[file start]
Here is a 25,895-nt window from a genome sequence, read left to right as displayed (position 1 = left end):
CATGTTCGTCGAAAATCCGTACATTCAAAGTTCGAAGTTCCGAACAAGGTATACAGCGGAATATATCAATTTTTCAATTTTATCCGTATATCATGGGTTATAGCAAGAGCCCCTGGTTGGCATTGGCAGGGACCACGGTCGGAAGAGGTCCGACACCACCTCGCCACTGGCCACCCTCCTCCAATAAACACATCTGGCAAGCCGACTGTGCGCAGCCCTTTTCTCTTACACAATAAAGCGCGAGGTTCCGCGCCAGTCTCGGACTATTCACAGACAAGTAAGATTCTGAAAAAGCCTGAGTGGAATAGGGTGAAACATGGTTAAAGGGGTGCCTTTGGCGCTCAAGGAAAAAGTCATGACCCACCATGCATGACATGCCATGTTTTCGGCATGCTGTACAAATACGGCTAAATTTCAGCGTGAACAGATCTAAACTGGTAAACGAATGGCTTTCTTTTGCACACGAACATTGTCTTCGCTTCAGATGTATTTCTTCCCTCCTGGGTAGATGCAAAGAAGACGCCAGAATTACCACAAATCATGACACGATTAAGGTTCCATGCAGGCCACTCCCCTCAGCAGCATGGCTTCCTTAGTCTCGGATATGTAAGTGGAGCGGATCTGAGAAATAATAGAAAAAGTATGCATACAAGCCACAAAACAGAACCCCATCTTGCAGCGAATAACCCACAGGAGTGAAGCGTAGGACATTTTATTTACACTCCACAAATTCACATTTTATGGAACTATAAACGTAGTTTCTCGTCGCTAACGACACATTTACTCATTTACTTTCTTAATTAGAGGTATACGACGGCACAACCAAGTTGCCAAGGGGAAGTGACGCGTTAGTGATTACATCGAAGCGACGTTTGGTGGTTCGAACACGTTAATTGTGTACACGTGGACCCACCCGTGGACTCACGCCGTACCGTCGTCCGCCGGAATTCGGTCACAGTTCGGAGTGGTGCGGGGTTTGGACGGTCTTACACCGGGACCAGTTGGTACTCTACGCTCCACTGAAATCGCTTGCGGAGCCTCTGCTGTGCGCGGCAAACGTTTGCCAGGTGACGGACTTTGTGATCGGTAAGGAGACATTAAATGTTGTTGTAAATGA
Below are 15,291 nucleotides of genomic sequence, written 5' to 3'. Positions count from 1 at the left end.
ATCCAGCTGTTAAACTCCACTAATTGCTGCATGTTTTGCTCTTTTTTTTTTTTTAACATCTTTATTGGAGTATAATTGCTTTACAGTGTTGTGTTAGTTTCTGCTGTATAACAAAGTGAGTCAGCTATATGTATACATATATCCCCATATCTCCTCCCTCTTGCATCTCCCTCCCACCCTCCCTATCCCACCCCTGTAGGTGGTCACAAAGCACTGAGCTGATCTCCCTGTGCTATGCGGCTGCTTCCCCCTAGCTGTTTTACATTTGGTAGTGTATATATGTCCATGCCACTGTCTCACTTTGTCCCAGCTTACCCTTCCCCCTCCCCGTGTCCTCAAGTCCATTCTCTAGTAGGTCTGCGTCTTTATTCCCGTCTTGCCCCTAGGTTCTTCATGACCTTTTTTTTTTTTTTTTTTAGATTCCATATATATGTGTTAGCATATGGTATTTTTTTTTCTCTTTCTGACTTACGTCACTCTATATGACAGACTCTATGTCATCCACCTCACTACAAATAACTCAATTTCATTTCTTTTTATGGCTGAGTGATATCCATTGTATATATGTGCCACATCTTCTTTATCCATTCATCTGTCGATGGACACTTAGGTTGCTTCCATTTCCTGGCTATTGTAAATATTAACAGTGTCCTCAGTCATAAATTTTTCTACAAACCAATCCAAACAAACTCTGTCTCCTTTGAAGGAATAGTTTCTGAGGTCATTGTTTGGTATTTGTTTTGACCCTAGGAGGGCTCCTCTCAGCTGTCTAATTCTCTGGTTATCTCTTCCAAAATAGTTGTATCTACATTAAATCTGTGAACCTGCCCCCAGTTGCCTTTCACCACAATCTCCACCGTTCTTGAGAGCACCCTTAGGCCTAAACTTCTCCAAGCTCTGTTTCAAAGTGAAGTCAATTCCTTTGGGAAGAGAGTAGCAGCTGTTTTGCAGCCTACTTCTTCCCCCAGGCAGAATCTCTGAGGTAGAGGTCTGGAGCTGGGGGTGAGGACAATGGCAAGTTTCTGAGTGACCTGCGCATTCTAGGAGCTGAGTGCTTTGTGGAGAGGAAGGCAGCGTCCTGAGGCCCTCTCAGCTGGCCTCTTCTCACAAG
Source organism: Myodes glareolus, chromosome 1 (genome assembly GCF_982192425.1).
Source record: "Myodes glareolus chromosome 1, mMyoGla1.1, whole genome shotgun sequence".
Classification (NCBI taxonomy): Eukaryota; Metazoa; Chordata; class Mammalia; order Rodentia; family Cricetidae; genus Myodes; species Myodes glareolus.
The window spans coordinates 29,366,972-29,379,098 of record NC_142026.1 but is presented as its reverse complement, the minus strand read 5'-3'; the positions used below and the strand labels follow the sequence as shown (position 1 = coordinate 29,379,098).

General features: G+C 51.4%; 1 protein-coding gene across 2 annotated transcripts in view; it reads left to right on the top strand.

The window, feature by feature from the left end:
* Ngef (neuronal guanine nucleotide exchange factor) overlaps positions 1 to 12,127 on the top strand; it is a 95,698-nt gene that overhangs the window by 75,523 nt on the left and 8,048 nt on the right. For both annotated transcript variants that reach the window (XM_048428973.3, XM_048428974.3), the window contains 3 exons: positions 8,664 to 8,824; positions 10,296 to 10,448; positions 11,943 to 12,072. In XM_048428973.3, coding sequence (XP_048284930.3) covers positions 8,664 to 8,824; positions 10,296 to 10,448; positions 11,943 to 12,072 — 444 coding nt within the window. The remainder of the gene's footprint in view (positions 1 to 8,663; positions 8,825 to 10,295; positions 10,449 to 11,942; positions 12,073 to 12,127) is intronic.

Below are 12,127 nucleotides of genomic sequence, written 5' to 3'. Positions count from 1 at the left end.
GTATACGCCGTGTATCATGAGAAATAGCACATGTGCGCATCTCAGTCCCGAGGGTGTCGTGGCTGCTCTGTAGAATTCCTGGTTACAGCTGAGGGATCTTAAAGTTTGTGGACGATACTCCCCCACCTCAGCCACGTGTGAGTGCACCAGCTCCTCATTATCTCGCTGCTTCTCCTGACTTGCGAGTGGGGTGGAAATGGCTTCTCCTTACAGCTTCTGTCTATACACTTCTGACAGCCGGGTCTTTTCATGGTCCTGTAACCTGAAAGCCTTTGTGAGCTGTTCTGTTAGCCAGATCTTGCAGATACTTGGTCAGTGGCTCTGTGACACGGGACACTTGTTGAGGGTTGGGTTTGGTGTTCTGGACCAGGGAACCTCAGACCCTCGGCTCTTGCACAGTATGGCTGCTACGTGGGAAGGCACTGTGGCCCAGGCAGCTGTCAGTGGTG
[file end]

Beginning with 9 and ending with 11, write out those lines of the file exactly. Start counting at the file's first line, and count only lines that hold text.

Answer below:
General features: G+C 51.4%; 1 protein-coding gene across 2 annotated transcripts in view; it reads left to right on the top strand.

The window, feature by feature from the left end:
* Ngef (neuronal guanine nucleotide exchange factor) overlaps positions 1 to 12,127 on the top strand; it is a 95,698-nt gene that overhangs the window by 75,523 nt on the left and 8,048 nt on the right. For both annotated transcript variants that reach the window (XM_048428973.3, XM_048428974.3), the window contains 3 exons: positions 8,664 to 8,824; positions 10,296 to 10,448; positions 11,943 to 12,072. In XM_048428973.3, coding sequence (XP_048284930.3) covers positions 8,664 to 8,824; positions 10,296 to 10,448; positions 11,943 to 12,072 — 444 coding nt within the window. The remainder of the gene's footprint in view (positions 1 to 8,663; positions 8,825 to 10,295; positions 10,449 to 11,942; positions 12,073 to 12,127) is intronic.